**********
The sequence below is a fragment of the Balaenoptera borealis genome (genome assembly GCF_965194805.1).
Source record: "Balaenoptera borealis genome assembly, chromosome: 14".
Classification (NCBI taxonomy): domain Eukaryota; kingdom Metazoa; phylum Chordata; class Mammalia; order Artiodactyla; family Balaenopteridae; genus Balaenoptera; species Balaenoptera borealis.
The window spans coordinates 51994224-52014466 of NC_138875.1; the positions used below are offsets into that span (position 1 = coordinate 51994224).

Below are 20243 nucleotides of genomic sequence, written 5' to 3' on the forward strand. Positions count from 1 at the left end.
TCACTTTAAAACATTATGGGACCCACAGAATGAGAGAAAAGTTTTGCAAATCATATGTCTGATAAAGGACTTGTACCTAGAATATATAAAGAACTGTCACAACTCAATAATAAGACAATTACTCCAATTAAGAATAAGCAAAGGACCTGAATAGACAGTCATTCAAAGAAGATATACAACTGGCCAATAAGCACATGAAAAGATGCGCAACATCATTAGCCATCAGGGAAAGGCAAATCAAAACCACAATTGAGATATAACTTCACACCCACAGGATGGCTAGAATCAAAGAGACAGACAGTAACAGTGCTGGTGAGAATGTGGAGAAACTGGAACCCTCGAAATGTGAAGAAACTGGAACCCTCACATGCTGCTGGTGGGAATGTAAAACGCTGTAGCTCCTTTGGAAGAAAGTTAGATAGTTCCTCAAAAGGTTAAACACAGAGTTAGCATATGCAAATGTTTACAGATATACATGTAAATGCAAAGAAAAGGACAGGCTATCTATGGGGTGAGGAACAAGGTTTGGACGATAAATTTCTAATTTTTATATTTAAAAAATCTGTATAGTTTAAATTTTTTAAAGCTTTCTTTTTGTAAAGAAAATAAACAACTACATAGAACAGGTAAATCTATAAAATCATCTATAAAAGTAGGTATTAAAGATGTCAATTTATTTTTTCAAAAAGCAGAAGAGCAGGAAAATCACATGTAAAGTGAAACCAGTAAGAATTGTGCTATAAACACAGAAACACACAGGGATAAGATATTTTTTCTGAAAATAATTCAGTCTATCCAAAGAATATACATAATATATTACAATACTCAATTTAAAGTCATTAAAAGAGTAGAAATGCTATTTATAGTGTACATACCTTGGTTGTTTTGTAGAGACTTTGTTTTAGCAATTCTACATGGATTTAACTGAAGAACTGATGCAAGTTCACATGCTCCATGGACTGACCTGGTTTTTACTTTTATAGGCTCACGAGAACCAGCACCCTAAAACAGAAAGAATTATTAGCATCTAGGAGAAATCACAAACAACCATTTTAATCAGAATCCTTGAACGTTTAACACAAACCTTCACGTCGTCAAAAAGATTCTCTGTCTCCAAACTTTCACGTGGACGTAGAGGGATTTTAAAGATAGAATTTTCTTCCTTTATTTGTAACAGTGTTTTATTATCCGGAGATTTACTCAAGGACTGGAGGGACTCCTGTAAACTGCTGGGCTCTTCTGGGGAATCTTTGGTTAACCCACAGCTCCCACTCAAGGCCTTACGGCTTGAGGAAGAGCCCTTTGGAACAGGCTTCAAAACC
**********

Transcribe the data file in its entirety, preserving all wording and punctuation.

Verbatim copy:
The sequence below is a fragment of the Balaenoptera borealis genome (genome assembly GCF_965194805.1).
Source record: "Balaenoptera borealis genome assembly, chromosome: 14".
Classification (NCBI taxonomy): domain Eukaryota; kingdom Metazoa; phylum Chordata; class Mammalia; order Artiodactyla; family Balaenopteridae; genus Balaenoptera; species Balaenoptera borealis.
The window spans coordinates 51994224-52014466 of NC_138875.1; the positions used below are offsets into that span (position 1 = coordinate 51994224).

Below are 20243 nucleotides of genomic sequence, written 5' to 3' on the forward strand. Positions count from 1 at the left end.
TCACTTTAAAACATTATGGGACCCACAGAATGAGAGAAAAGTTTTGCAAATCATATGTCTGATAAAGGACTTGTACCTAGAATATATAAAGAACTGTCACAACTCAATAATAAGACAATTACTCCAATTAAGAATAAGCAAAGGACCTGAATAGACAGTCATTCAAAGAAGATATACAACTGGCCAATAAGCACATGAAAAGATGCGCAACATCATTAGCCATCAGGGAAAGGCAAATCAAAACCACAATTGAGATATAACTTCACACCCACAGGATGGCTAGAATCAAAGAGACAGACAGTAACAGTGCTGGTGAGAATGTGGAGAAACTGGAACCCTCGAAATGTGAAGAAACTGGAACCCTCACATGCTGCTGGTGGGAATGTAAAACGCTGTAGCTCCTTTGGAAGAAAGTTAGATAGTTCCTCAAAAGGTTAAACACAGAGTTAGCATATGCAAATGTTTACAGATATACATGTAAATGCAAAGAAAAGGACAGGCTATCTATGGGGTGAGGAACAAGGTTTGGACGATAAATTTCTAATTTTTATATTTAAAAAATCTGTATAGTTTAAATTTTTTAAAGCTTTCTTTTTGTAAAGAAAATAAACAACTACATAGAACAGGTAAATCTATAAAATCATCTATAAAAGTAGGTATTAAAGATGTCAATTTATTTTTTCAAAAAGCAGAAGAGCAGGAAAATCACATGTAAAGTGAAACCAGTAAGAATTGTGCTATAAACACAGAAACACACAGGGATAAGATATTTTTTCTGAAAATAATTCAGTCTATCCAAAGAATATACATAATATATTACAATACTCAATTTAAAGTCATTAAAAGAGTAGAAATGCTATTTATAGTGTACATACCTTGGTTGTTTTGTAGAGACTTTGTTTTAGCAATTCTACATGGATTTAACTGAAGAACTGATGCAAGTTCACATGCTCCATGGACTGACCTGGTTTTTACTTTTATAGGCTCACGAGAACCAGCACCCTAAAACAGAAAGAATTATTAGCATCTAGGAGAAATCACAAACAACCATTTTAATCAGAATCCTTGAACGTTTAACACAAACCTTCACGTCGTCAAAAAGATTCTCTGTCTCCAAACTTTCACGTGGACGTAGAGGGATTTTAAAGATAGAATTTTCTTCCTTTATTTGTAACAGTGTTTTATTATCCGGAGATTTACTCAAGGACTGGAGGGACTCCTGTAAACTGCTGGGCTCTTCTGGGGAATCTTTGGTTAACCCACAGCTCCCACTCAAGGCCTTACGGCTTGAGGAAGAGCCCTTTGGAACAGGCTTCAAAACC